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What sort of Brexit do the British people want?

last modified Jul 17, 2017 10:53 AM
New research with King’s Policy Institute and RAND Europe.

One of several key findings of new research into public preferences on Brexit policy options, was that, given how much value the public place on the UK making its own trade deals and having access to the single market, they would prefer to have a relationship with the EU similar to that of Norway. This allows for free trade with other countries, while remaining within the single market and accepting freedom of movement and some loss of sovereignty to EU institutions, such as the European Court of Justice.

To reach this conclusion, the research used stated preference discrete choice experiments to measure how the British public value different components of a Brexit deal. This involved interviews with 917 people, drawn from those who participated in the British Social Attitudes Survey. The approach enabled researchers to assess the relative strength of people’s preferences for each attribute of a Brexit deal.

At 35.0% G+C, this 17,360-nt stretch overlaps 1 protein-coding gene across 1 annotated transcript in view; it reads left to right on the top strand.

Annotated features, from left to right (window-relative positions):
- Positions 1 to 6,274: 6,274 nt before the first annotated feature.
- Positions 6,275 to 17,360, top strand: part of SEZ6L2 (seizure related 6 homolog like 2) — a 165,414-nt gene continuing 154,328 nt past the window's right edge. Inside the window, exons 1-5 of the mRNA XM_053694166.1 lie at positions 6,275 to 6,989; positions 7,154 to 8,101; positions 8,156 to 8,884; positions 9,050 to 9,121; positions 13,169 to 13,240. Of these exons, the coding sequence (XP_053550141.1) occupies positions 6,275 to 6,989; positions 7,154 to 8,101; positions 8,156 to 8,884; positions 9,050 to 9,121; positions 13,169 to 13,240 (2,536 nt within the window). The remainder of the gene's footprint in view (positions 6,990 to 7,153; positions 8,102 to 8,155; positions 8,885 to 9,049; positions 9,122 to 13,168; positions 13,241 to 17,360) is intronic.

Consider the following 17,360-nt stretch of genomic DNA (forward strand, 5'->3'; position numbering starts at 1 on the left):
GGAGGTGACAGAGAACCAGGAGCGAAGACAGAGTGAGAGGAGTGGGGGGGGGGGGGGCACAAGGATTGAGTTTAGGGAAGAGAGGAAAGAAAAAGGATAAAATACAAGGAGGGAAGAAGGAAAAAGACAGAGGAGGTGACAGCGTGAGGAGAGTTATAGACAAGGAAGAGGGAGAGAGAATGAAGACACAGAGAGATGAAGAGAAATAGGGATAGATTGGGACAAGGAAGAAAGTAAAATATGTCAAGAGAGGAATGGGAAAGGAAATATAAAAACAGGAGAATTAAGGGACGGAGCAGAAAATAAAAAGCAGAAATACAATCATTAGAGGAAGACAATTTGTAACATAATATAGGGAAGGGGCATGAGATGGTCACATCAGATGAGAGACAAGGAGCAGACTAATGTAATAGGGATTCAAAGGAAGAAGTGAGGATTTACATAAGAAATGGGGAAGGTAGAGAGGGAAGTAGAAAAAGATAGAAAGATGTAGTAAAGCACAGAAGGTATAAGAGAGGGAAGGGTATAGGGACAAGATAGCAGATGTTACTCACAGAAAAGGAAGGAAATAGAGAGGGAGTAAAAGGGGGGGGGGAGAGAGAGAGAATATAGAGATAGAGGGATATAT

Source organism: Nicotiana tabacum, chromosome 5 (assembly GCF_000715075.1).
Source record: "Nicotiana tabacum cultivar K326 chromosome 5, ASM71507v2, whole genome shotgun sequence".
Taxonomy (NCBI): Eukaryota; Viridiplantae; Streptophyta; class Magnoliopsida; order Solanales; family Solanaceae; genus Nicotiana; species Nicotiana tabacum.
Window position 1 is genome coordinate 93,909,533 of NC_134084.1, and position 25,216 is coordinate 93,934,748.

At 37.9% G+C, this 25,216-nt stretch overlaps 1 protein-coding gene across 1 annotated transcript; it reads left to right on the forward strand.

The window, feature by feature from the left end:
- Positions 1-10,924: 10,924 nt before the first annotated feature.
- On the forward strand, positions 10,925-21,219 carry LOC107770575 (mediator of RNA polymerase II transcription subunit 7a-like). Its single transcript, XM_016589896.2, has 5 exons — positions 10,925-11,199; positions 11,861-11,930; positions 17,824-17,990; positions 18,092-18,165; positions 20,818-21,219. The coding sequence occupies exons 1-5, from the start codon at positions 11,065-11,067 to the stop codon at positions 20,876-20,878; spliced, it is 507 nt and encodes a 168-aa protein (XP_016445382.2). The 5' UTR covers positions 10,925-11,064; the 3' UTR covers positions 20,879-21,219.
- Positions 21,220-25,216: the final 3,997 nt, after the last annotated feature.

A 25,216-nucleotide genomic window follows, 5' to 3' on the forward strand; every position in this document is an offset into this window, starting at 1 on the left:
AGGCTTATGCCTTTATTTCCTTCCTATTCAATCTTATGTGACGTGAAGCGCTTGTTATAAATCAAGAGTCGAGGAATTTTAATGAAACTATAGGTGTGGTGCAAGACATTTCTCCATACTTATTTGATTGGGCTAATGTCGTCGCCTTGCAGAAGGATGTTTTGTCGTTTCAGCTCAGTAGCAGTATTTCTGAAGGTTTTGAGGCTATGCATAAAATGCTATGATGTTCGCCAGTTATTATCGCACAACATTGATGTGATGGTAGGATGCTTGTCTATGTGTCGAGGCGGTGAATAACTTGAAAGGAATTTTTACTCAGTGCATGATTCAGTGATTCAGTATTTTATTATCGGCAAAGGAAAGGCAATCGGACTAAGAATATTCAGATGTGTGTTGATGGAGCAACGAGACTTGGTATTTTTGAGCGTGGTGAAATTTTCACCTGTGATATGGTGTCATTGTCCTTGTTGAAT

The research offers up some important and perhaps surprising findings in relation to the strength of public opinion around Brexit. For the public, restricting freedom of movement is not as important as the ability to make trade deals and retain single market access. The study also found that the British public have significant reservations about a ‘no deal’ scenario. Overall, the research suggests that the public are more conducive to compromise than would be assumed from both politicians and media reporting of Brexit. Indeed, this research shows that when tested, the British public recognize it is not possible to have everything they want – and are willing to make concessions. 

Further Reading:

What sort of Brexit do the British people want? (PDF)

Technical addendum (PDF)

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